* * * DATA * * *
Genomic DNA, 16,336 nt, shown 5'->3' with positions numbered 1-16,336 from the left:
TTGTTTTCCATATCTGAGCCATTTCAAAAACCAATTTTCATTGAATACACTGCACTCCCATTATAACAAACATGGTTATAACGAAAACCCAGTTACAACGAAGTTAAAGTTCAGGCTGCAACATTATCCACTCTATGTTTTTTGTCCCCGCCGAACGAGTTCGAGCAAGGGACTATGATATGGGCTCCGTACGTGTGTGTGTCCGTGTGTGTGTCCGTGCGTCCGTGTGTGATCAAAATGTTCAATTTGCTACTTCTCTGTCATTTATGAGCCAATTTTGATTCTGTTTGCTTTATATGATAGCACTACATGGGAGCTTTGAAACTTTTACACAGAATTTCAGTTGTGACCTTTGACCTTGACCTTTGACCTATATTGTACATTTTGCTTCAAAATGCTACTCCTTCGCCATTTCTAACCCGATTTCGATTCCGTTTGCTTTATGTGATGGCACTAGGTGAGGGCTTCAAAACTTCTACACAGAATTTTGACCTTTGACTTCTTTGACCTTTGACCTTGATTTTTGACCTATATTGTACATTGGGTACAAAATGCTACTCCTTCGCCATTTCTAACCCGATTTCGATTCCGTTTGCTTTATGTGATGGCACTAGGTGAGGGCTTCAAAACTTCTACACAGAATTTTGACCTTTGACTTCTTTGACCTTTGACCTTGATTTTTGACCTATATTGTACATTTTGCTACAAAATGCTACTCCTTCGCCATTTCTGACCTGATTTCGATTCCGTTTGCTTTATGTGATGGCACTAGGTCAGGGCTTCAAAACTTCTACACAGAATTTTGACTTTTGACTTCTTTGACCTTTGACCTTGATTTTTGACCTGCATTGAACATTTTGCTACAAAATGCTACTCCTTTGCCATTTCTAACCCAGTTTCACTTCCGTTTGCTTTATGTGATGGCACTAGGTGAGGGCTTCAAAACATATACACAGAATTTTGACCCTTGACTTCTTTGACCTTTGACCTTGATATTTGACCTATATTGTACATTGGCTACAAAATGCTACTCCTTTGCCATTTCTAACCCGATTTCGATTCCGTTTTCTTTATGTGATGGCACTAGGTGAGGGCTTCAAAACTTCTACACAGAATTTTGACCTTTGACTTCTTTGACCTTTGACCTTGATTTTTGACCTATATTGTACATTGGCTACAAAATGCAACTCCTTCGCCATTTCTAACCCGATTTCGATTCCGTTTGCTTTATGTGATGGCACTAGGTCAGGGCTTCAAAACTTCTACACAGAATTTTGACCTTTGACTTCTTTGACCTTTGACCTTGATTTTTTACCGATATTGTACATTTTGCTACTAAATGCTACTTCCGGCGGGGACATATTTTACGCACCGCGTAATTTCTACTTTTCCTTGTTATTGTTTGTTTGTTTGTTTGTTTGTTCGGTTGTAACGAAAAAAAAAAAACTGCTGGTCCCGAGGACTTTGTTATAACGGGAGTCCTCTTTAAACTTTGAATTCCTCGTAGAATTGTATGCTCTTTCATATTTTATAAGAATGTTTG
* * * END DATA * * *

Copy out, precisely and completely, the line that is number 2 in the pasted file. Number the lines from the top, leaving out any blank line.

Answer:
TTGTTTTCCATATCTGAGCCATTTCAAAAACCAATTTTCATTGAATACACTGCACTCCCATTATAACAAACATGGTTATAACGAAAACCCAGTTACAACGAAGTTAAAGTTCAGGCTGCAACATTATCCACTCTATGTTTTTTGTCCCCGCCGAACGAGTTCGAGCAAGGGACTATGATATGGGCTCCGTACGTGTGTGTGTCCGTGTGTGTGTCCGTGCGTCCGTGTGTGATCAAAATGTTCAATTTGCTACTTCTCTGTCATTTATGAGCCAATTTTGATTCTGTTTGCTTTATATGATAGCACTACATGGGAGCTTTGAAACTTTTACACAGAATTTCAGTTGTGACCTTTGACCTTGACCTTTGACCTATATTGTACATTTTGCTTCAAAATGCTACTCCTTCGCCATTTCTAACCCGATTTCGATTCCGTTTGCTTTATGTGATGGCACTAGGTGAGGGCTTCAAAACTTCTACACAGAATTTTGACCTTTGACTTCTTTGACCTTTGACCTTGATTTTTGACCTATATTGTACATTGGGTACAAAATGCTACTCCTTCGCCATTTCTAACCCGATTTCGATTCCGTTTGCTTTATGTGATGGCACTAGGTGAGGGCTTCAAAACTTCTACACAGAATTTTGACCTTTGACTTCTTTGACCTTTGACCTTGATTTTTGACCTATATTGTACATTTTGCTACAAAATGCTACTCCTTCGCCATTTCTGACCTGATTTCGATTCCGTTTGCTTTATGTGATGGCACTAGGTCAGGGCTTCAAAACTTCTACACAGAATTTTGACTTTTGACTTCTTTGACCTTTGACCTTGATTTTTGACCTGCATTGAACATTTTGCTACAAAATGCTACTCCTTTGCCATTTCTAACCCAGTTTCACTTCCGTTTGCTTTATGTGATGGCACTAGGTGAGGGCTTCAAAACATATACACAGAATTTTGACCCTTGACTTCTTTGACCTTTGACCTTGATATTTGACCTATATTGTACATTGGCTACAAAATGCTACTCCTTTGCCATTTCTAACCCGATTTCGATTCCGTTTTCTTTATGTGATGGCACTAGGTGAGGGCTTCAAAACTTCTACACAGAATTTTGACCTTTGACTTCTTTGACCTTTGACCTTGATTTTTGACCTATATTGTACATTGGCTACAAAATGCAACTCCTTCGCCATTTCTAACCCGATTTCGATTCCGTTTGCTTTATGTGATGGCACTAGGTCAGGGCTTCAAAACTTCTACACAGAATTTTGACCTTTGACTTCTTTGACCTTTGACCTTGATTTTTTACCGATATTGTACATTTTGCTACTAAATGCTACTTCCGGCGGGGACATATTTTACGCACCGCGTAATTTCTACTTTTCCTTGTTATTGTTTGTTTGTTTGTTTGTTTGTTCGGTTGTAACGAAAAAAAAAAAACTGCTGGTCCCGAGGACTTTGTTATAACGGGAGTCCTCTTTAAACTTTGAATTCCTCGTAGAATTGTATGCTCTTTCATATTTTATAAGAATGTTTG